The first reaction, perhaps the most natural for those who really knew the French magazine Charlie Hebdo and its authors was of absolute disbelief: “A fake, this is the first thing I thought of when I got the news of attack. It was not possible, it had to be yet another provocation, I could not believe it.” These were the words of Giorgio Albertini, illustrator and long time collaborator of Pagine Ebraiche.
The Israeli cartoonist Michel Kichka, who in those very minutes was working with the journalists of the newspaper of Italian Jewry was able to say only “It is a deep shock”, to later remember the times when he had the possibility to work and deal with those who have been murdered. “I knew them, of course, we met at meetings, conferences, presentations… the one I was probably more close to was Tignous, a talented artist with an extraordinary sense of humour, that he turned against himself too. He devoted himself to a form of investigative journalism where his great skill and his passion have been perfect tools to expose many social issues still unresolved, including the problems of immigration, the expulsion of foreigners and especially the lives of those who are in a situation of extreme poverty.”
In the newsroom of Charlie Hebdo there was a group of pioneers who, as mentioned by Giorgio Albertini, had met in the Sixties, working for Hara-Kiri, another satirical weekly later closed by the authorities because it was considered excessive. Its authors had moved en masse to Charlie Hebdo, and formed its core. “There’s a lot of text in their cartoons – explained Kichka – and sometimes you had to learn their language in order to really grasp what they were telling. They focused on French politics, of course, but they had no restrictions or taboos, and have directed their satire on everything, from world politics to religion. Every time something happened in the world of them were remarkable. They have been very critical on Israeli politics too, exactly as the designers Israelis.”
Paolo Bacilieri, author of the heading of DafDaf, the Jewish magazine for kids distributed with Pagine Ebraiche, has responded by drawing a cartoon in which one of his best known characters, Zeno Porno, holds the sign “Je suis Charlie” and says “Although I did a master in advanced cowardice, today I am Charlie too.”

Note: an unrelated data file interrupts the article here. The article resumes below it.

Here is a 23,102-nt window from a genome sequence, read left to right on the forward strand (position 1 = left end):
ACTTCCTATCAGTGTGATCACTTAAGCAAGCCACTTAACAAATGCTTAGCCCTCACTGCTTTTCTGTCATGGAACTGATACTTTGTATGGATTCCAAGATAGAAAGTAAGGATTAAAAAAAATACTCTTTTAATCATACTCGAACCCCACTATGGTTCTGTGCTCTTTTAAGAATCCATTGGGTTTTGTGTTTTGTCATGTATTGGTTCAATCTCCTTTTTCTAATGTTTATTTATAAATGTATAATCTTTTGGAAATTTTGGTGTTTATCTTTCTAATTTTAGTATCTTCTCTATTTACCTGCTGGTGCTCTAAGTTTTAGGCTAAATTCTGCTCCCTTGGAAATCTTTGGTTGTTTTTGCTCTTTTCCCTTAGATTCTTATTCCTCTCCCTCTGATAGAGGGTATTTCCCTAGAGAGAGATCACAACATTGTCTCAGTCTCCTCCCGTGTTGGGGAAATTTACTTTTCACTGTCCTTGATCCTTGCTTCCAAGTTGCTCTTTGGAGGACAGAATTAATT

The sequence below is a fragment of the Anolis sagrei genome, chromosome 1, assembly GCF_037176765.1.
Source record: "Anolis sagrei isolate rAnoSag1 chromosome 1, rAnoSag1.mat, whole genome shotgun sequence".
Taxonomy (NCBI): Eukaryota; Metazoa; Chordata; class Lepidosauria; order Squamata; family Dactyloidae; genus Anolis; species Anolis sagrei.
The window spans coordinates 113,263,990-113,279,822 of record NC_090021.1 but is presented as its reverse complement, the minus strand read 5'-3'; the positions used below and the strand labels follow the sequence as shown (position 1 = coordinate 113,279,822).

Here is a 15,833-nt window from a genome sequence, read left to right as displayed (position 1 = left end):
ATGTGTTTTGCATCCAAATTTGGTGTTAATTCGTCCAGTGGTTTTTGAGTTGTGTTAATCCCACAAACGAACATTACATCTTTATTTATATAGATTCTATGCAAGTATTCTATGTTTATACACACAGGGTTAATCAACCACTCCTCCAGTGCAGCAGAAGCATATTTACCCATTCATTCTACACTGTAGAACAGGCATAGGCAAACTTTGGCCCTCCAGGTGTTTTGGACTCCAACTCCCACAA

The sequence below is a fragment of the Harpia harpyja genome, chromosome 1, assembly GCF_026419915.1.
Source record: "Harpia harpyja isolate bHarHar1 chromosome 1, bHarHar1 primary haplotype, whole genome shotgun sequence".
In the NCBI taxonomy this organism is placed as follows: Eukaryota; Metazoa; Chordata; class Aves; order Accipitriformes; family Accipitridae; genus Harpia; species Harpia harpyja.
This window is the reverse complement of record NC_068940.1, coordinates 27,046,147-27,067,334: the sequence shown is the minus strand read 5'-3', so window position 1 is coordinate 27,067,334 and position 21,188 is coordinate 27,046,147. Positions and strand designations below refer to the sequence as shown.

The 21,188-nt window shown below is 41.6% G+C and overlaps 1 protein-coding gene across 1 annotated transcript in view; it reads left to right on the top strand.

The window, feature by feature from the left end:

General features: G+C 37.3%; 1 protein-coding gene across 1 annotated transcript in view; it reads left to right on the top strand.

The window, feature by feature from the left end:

Albertini was drawing when he got the news, and went on listening to updates “I went on like this for hours, and perhaps that is the reason why my first drawings are so full of writing and words. I was drawing for Pagine Ebraiche and I had to restrain myself. They went to execute them, they searched for them knowing what they were doing: the newsrooms of newspapers like Charlie Hebdo are rarely busy, journalists normally gather only on fixed appointments, so they must have kept an eye on them for weeks. It’s horrible to think that they could have waited for the appointment of Angouleme, the comic festival where Charlie Hebdo has a big booth, always packed with people, with all its authors always present. It would have been a massacre, with hundreds of deaths.”
Many cartoonists have immediately honoured the victims and the newspaper, with drawings that praise freedom of expression, and that support the survival of the newspaper. “I really hope that there will be a real understanding of how this act was aimed to affect freedom of expression – comments Albertini – It was a satirical newspaper, they were cartoonists… this is even worse, if it is possible, than if they had attacked another newspaper.”
The first comment of the Italian cartoonist Luca Enoch was about Wolinski, who he called “a formidable cynical and irreverent pencil” and of whom he recalled a statement that brought him even closer to the Director, Charbonnier, killed in the attack, who in an interview had declared “I’d rather die standing on my feet than live on my knees”:
“La mort de près ce qui suit in risqué être” (Georges Wolinski).